Before we get started this week …
It’s time for the 2017 Funky16Corners Pledge Drive.
Since Iron Leg, and the Iron Leg Radio Show podcast are dependent of the continued health of Funky16Corners, and continue under the banner of the Funky16Corners Radio Network, it behooves me to post these links here, too.
The pledging will also take a slightly different form this year, moving to Patreon (click here or on the logo below to go to the Funky16Corners page) , where you will be able to spread your contributions out over the entire year, which will help cover the ongoing server/broadcast/hardware expenses. This year has seen the upgrade of a couple of crucial pieces of equipment, and any help you fine people can provide will keep the machinery moving here at Funky16Corners central. So please dig deep so we can continue to do the same!
I first wrote about the Knack in this space five years ago, with their classic 45 ‘Time Waits For No One’.
They were – to refresh your memory – a SoCal group that laid down four 45s for Capitol between 1966 and 1968, and then had their memory all but steamrolled by the success of the 1970s/1980s Knack (a completely different group) and ‘My Sharona’.
This Knack wrote and recorded some excellent, UK-influenced pop/rock in their relatively brief time together, with lots and lots of hooks, complicated guitar interplay and group harmonies.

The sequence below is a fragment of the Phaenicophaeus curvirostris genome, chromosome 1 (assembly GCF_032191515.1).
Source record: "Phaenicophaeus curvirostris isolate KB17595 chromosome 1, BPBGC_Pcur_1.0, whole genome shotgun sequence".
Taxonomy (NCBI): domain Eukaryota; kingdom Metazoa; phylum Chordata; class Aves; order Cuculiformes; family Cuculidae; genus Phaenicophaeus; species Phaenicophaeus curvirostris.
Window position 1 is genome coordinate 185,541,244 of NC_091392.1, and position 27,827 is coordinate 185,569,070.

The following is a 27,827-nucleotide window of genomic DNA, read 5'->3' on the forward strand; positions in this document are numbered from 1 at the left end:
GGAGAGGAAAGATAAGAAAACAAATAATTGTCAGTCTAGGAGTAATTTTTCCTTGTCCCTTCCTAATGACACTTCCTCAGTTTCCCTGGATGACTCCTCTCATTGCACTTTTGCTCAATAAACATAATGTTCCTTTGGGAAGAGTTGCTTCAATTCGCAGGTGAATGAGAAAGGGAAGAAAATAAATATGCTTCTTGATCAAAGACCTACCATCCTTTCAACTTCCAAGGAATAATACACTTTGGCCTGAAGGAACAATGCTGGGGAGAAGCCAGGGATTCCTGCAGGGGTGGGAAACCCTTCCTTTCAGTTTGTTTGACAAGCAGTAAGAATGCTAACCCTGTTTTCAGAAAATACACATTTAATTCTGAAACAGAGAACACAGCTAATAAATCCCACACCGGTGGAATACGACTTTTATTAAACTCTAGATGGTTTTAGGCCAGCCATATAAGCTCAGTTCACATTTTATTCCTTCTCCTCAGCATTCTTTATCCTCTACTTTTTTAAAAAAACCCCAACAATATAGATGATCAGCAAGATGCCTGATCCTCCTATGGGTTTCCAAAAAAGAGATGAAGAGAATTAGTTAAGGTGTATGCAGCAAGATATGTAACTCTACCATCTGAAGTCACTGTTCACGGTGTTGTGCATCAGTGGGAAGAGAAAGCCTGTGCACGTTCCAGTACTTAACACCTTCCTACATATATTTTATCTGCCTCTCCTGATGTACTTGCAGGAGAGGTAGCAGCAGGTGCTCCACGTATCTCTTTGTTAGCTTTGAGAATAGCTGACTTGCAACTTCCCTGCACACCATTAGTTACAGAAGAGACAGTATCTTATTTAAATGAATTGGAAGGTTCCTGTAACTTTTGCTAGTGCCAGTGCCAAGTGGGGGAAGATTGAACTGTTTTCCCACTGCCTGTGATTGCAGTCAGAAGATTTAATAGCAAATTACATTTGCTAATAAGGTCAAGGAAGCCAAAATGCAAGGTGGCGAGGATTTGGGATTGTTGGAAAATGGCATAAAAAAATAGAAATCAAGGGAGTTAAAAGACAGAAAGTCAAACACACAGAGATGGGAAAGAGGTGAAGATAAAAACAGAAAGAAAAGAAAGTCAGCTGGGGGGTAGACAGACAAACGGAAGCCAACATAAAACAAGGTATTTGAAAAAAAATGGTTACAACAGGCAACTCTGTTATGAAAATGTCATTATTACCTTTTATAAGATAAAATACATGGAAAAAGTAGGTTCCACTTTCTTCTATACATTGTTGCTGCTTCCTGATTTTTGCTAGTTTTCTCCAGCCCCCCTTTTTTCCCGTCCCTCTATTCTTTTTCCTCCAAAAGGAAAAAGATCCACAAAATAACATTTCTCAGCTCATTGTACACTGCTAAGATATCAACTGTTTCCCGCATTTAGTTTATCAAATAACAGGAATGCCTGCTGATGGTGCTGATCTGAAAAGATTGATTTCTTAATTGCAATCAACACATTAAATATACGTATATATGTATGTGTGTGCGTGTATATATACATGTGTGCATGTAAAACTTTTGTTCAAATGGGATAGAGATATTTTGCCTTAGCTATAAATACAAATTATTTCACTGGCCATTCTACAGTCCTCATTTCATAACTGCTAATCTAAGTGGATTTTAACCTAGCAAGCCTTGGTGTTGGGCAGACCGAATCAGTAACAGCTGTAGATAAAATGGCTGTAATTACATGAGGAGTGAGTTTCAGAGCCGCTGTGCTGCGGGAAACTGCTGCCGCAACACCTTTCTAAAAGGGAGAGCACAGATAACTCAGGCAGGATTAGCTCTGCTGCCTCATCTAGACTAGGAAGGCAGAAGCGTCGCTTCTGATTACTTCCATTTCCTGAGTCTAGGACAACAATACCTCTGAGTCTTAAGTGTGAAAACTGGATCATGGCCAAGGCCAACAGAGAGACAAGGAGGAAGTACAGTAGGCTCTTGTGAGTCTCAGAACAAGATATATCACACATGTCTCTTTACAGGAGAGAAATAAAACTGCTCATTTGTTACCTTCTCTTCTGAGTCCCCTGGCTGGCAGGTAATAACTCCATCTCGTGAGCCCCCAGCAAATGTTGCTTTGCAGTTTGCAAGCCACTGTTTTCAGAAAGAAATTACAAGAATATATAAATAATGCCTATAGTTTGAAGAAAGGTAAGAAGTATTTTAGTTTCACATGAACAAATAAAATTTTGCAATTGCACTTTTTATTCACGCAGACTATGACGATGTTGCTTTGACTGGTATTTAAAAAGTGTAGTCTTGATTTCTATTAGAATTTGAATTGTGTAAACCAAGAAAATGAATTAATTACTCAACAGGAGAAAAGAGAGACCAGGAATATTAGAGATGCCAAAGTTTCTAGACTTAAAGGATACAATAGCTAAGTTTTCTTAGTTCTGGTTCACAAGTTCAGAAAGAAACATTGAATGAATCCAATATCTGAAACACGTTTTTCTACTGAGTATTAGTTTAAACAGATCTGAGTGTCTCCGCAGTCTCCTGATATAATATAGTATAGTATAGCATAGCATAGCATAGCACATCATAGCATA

‘Banana Man’ was the b-side of their second to last 45 in 1967.
It has a much more “West Coast’ sound (produced by Lex De Azevedo who also produced the Four King Cousins) than their previous 45s, sounding locked in to the Sunset Strip folk rock/goodtime pop vibe.
Oddly enough, as good as the Knack’s 45s are – and they are (good) – I don’t see them as potential hits. They are all well written, well played and filled with interesting ideas, buyt ultimately they seem just a bit too interesting for the charts.
It’s a little painful to suggest that a band might be too interesting for the charts, but in this case (and many, many others during that densely packed 1965-1968 period) it was likely true.
Thanks to aggressive promotion by Capitol the group had a couple of pockets of regional success – with ‘I’m Aware’ and the other side of this 45 ‘Pretty Daisy’ – but never broke through on a larger scale.
That said, all of the Knack’s 45s have been collected and reissued (with bonus tracks) by Now Sound, and the collection is highly recommended.
I hope you dig the track and I’ll see you all next week.